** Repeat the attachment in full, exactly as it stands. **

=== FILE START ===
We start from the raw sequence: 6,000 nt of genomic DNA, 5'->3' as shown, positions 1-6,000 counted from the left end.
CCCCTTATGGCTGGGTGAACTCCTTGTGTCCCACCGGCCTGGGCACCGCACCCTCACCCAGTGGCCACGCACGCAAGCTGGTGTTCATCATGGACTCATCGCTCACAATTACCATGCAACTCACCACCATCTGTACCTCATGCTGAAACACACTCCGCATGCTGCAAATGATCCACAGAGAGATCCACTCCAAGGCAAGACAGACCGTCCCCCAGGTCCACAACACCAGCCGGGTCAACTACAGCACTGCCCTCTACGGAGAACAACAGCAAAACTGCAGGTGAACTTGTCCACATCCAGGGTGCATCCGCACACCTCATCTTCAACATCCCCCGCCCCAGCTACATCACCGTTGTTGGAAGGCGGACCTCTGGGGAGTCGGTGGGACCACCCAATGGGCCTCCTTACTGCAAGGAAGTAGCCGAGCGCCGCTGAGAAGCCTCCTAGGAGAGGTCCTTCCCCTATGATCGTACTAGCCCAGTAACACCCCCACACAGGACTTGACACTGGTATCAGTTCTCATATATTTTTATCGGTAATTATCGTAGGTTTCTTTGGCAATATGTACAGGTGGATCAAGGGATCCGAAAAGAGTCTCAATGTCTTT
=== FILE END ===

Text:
We start from the raw sequence: 6,000 nt of genomic DNA, 5'->3' as shown, positions 1-6,000 counted from the left end.
CCCCTTATGGCTGGGTGAACTCCTTGTGTCCCACCGGCCTGGGCACCGCACCCTCACCCAGTGGCCACGCACGCAAGCTGGTGTTCATCATGGACTCATCGCTCACAATTACCATGCAACTCACCACCATCTGTACCTCATGCTGAAACACACTCCGCATGCTGCAAATGATCCACAGAGAGATCCACTCCAAGGCAAGACAGACCGTCCCCCAGGTCCACAACACCAGCCGGGTCAACTACAGCACTGCCCTCTACGGAGAACAACAGCAAAACTGCAGGTGAACTTGTCCACATCCAGGGTGCATCCGCACACCTCATCTTCAACATCCCCCGCCCCAGCTACATCACCGTTGTTGGAAGGCGGACCTCTGGGGAGTCGGTGGGACCACCCAATGGGCCTCCTTACTGCAAGGAAGTAGCCGAGCGCCGCTGAGAAGCCTCCTAGGAGAGGTCCTTCCCCTATGATCGTACTAGCCCAGTAACACCCCCACACAGGACTTGACACTGGTATCAGTTCTCATATATTTTTATCGGTAATTATCGTAGGTTTCTTTGGCAATATGTACAGGTGGATCAAGGGATCCGAAAAGAGTCTCAATGTCTTT